Made-for-TV Monster Movies

Don’t Be Afraid of the Dark, 1973

by Frank Pittarese

The ‘70s were the golden age of made-for-TV horror. It was a decade that gave us The Night Stalker, Trilogy of Terror, and Steven Spielberg’s adrenaline-filled Duel. It was also prime-time for monsters, as seen in these three creature features…

GARGOYLES is one of the most memorable monsterfests of the era. When Dr. Mercer Boley (Cornel Wilde) and his daughter Diana (Jennifer Salt) visit the deserts of New Mexico to research his book on demonology, the two inadvertently come into possession of a bizarre animal skull. From that moment on they’re hunted and attacked, as hordes of reptilian gargoyles relentlessly try to reclaim the skull. When one of the gargoyles is killed, the creatures abducts Diana and the monsters’ master plan of global domination is revealed.

Originally airing in November of 1972, this short-length TV classic features unforgettable make-up work by Stan Winston (for which he and his partners won an Emmy). Their designs for the gargoyles are beautifully crafted — especially the creatures’ leader, played to demonic perfection by the late Bernie Casey. These “gar-things,” as biker James Reeger (Scott Glenn) calls them are truly eerie as they creep around in slow motion, stalking their victims (in one shocking moment that haunted my childhood, a gargoyle appears at the foot of Dr. Boley’s bed).

The cast is great. Wilde takes the material very seriously, giving the whole affair some gravitas. Salt — best known for her appearance in Brian De Palma’s Sisters and as Eunice Tate on the sitcom Soap — is full of personality. As the (possibly lustful) focus of the gargoyle leader, she carries the weight of the movie with energy and charm. Grayson Hall, most famous for her run on the original Dark Shadows, gives a brief but delightfully hammy performance as an alcoholic motel manager. But the make-up is the real star here. The gargoyles are entirely believable and nightmarish, even 50 years later. Seek out and enjoy this unique little gem. Often airing on Svengoolie, Gargoyles can also be found streaming on Tubi and IMDB-TV.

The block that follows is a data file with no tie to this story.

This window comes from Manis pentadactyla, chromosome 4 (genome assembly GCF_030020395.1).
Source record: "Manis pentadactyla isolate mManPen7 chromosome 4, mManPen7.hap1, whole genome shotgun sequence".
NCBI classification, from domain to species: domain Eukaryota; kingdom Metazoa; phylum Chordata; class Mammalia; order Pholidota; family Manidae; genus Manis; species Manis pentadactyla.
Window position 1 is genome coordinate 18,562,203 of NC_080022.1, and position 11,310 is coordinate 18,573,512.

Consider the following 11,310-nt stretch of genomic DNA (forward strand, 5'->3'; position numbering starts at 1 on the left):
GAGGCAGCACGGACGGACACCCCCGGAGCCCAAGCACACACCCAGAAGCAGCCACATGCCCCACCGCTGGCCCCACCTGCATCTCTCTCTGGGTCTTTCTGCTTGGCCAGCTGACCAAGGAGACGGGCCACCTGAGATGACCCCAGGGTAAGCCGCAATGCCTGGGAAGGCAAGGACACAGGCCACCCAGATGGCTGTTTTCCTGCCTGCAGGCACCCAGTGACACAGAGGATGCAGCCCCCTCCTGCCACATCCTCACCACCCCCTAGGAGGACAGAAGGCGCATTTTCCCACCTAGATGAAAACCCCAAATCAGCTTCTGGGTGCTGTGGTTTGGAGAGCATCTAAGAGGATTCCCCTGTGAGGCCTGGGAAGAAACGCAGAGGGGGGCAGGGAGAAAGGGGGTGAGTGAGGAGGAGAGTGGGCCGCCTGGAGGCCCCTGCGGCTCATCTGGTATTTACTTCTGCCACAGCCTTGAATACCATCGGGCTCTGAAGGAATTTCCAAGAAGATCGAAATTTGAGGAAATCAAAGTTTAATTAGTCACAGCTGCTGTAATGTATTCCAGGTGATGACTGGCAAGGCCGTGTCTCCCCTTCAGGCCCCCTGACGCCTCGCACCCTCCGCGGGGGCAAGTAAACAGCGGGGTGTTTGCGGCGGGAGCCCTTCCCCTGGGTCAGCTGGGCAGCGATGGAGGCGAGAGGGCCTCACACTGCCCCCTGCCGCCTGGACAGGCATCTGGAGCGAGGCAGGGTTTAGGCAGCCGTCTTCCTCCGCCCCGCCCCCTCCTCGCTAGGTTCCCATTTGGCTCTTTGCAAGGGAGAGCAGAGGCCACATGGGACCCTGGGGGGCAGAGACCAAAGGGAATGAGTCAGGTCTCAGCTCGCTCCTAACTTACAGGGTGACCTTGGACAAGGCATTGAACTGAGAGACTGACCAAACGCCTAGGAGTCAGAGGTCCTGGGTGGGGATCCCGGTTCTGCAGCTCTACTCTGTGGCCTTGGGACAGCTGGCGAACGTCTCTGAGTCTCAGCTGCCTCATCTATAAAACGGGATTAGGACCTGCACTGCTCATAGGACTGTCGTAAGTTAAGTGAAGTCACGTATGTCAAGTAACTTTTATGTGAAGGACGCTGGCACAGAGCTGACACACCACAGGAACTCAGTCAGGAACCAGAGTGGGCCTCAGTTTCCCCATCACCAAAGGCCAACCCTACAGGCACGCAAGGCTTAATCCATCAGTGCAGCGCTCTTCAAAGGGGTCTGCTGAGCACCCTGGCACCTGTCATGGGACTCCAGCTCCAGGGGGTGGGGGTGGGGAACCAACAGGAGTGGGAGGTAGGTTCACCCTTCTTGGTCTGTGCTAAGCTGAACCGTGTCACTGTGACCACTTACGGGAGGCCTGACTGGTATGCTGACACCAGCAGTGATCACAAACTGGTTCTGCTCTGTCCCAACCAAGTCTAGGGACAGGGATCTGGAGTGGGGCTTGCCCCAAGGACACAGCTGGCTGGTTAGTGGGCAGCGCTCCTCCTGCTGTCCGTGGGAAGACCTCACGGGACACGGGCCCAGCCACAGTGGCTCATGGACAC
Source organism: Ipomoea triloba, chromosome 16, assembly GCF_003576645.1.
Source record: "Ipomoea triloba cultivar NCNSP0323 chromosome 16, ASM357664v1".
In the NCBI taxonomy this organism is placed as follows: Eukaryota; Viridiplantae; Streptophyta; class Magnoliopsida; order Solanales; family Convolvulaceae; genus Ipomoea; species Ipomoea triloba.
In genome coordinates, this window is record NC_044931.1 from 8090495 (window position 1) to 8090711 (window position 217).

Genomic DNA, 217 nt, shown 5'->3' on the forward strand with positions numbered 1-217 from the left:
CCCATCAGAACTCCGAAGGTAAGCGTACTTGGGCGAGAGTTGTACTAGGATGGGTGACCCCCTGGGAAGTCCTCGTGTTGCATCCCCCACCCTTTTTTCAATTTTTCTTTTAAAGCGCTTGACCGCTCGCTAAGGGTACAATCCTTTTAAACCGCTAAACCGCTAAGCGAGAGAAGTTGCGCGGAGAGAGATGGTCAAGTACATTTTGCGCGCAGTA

For cheesy, Bigfoot-runs-amok thrills, look no further than 1977’s SNOWBEAST. Olympic champion Gar Seberg (Bo Svenson) and his wife, Ellen (Yvette Mimieux), visit a ski resort in the Colorado Rockies just as the annual Snow Carnival is getting underway. But wouldn’t you know it? There’s a killer Bigfoot on the loose (which, not to split hairs, looks more like a Yeti), tearing people to shreds on the slopes. Despite the attacks, resort owner Carrie (Sylvia Sidney) is determined to keep Amity Beach open for the Fourth of July — whoops — I mean keep the resort open for the carnival. That is until the Snowbeast attacks the festival, creating a mob riot and slaughtering some poor woman in her car. The only solution is kill the furball, so Gar, Ellen, Carrie’s grandson Tony (Robert Logan) and the Sheriff head into the woods to bring it down.

This Jaws-by-way-of-Grizzly ripoff isn’t as tense or thrilling as it could have been. The script by Joseph Stefano (Psycho) is serviceable — and there are some tense moments, particular the carnival attack — but the pace is slowed down by long stretches where people…just…ski. They ski for fun, they ski because they’re searching, they ski because Snowbeast is coming. A mild love triangle between the three young leads provides enough characterization to hang your hat on, and Sidney is perky as the tough-as-nails grandma. The monster itself is kept off-camera for the bulk of the film, with the kills and chases shot POV-style. We do see his face a few times, and he sometimes sticks an arm through a window, but the “less is more” execution (probably dictated by the low budget and/or a cheap suit) sort of works here. It’s not the best killer Bigfoot movie out there, but it’s enjoyable. Notorious for appearing in every public domain horror boxed set known to mankind, Snowbeast can be found on Tubi, Amazon Prime, and IMDB-TV. (Not to be confused with 2011’s similar Snow Beast.)

DON’T BE AFRAID OF THE DARK was a made-for-TV highlight of 1973. A young couple, Sally (Kim Darby) and Alex (Jim Hutton), move into a large house that Sally inherited from her late grandmother. But when persistently curious Sally unseals a bricked-up fireplace in a locked room, she accidentally frees a host of whispering, gremlin-like creatures. They only come out in the dark…and they want Sally’s soul.

Creepy and memorable — so memorable that Guillermo del Toro produced a big-screen remake in 2010 — this slow-burn really gets under your skin. We know something is up, but everyone, even Sally herself, begins to question her sanity as the raisin-headed little freaks stalk her unrelentingly. Handyman Harris (played by wonderful character actor William Demarest) seems to know the truth behind the house’s dark secrets, but the doubtful Alex won’t hear any crazy talk. The final act, in which Sally desperately tries to save herself from the creatures, are truly tense, and it all leads to a haunting ending. Smartly directed by John Newland (best known for the paranormal anthology series One Step Beyond), Don’t Be Afraid features fantastic creature make-up and vivid mood lighting whenever the little beasts appear. It’s not streaming at the moment, but it’s available on Blu-ray. Watch this version before viewing the less-effective remake.

Gargoyles: A
Snowbeast: B
Don’t Be Afraid of the Dark: B+

Leave a Reply

Your email address will not be published. Required fields are marked *